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Anticholinergic drugs block muscarinic receptors in the body. They are commonly prescribed for a variety of indications and their use has previously been associated with dementia and cognitive decline.
In UK Biobank participants with linked health-care records (n=171,266, aged 40-71 at baseline), we calculated total anticholinergic drug burden according to 15 different anticholinergic scales and due to different classes of drugs. We then used linear regression to explore the associations between anticholinergic burden and various measures of cognition and structural MRI, including general intelligence, 9 separate cognitive domains, total brain volume, volumes of 68 cortical and 16 subcortical areas, and fractional anisotropy and median diffusivity of 25 white-matter tracts.
Anticholinergic burden was modestly associated with poorer cognition across most anticholinergic scales and cognitive tests (6/9 FDR-adjusted significant associations, std. betas range: -0.033, -0.006). The association was mostly driven by antibiotics (std. beta=-0.029, 95% p<0.001) and drugs to treat disorders of the nervous system (std. beta=-0.017, p<0.001). Anticholinergic burden due to the pharmacological subclass of glucose-lowering drugs (beta=-0.038, p<0.001) and the anatomical class of respiratory drugs (beta=0.016, p=0.03) was associated with total brain volume. However, anticholinergic burden was not associated with any other measure of brain macro- or microstructure (p>0.07).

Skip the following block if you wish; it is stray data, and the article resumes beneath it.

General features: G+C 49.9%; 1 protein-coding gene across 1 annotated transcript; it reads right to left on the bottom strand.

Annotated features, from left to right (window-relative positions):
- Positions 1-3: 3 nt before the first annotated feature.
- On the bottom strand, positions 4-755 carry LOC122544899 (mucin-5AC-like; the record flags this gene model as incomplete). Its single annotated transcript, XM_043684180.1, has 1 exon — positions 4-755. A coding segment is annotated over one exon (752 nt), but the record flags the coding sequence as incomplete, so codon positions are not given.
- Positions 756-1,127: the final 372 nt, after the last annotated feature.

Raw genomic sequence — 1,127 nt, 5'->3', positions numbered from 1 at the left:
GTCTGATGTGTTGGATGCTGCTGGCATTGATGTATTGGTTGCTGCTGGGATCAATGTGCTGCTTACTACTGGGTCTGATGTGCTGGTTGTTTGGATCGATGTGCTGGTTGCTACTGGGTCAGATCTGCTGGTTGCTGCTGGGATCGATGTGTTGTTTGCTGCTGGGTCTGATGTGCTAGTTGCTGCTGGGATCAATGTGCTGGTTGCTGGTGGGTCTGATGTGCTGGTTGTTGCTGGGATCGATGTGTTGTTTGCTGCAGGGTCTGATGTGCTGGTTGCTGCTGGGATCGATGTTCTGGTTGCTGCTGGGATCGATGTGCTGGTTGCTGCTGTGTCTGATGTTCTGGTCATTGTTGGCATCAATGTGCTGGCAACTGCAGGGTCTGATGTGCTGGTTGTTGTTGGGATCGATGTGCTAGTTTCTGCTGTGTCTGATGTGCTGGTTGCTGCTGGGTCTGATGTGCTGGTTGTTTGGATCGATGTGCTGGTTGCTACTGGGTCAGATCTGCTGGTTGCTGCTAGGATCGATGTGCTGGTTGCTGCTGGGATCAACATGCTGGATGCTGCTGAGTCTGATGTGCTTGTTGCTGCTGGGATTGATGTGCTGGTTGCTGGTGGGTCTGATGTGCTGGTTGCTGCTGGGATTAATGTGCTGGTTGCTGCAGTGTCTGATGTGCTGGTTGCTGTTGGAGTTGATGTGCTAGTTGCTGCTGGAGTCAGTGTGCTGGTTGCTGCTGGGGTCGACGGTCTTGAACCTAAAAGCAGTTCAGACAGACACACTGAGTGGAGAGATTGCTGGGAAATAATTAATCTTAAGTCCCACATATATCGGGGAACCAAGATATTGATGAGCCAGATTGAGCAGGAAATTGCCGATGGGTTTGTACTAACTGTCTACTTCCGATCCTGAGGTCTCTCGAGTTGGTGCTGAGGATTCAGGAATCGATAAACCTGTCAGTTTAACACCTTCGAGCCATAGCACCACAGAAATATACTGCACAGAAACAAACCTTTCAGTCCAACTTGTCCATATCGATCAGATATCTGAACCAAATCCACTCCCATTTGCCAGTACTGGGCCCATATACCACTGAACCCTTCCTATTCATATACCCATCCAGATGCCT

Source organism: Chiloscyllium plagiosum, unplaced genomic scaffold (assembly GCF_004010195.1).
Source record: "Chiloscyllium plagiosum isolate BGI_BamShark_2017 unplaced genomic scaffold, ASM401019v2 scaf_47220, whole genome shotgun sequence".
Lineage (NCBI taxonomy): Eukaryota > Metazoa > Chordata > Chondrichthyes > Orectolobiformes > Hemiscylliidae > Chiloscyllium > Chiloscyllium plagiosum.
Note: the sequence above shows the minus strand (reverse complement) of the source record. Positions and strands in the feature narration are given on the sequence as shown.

Anticholinergic burden is mildly associated with poorer cognition, but there is little evidence for an effect for measures of brain structure. Future studies might focus more broadly on polypharmacy or more narrowly on distinct drug classes, instead of using purported anticholinergic action to study the effects of drugs on cognitive ability.
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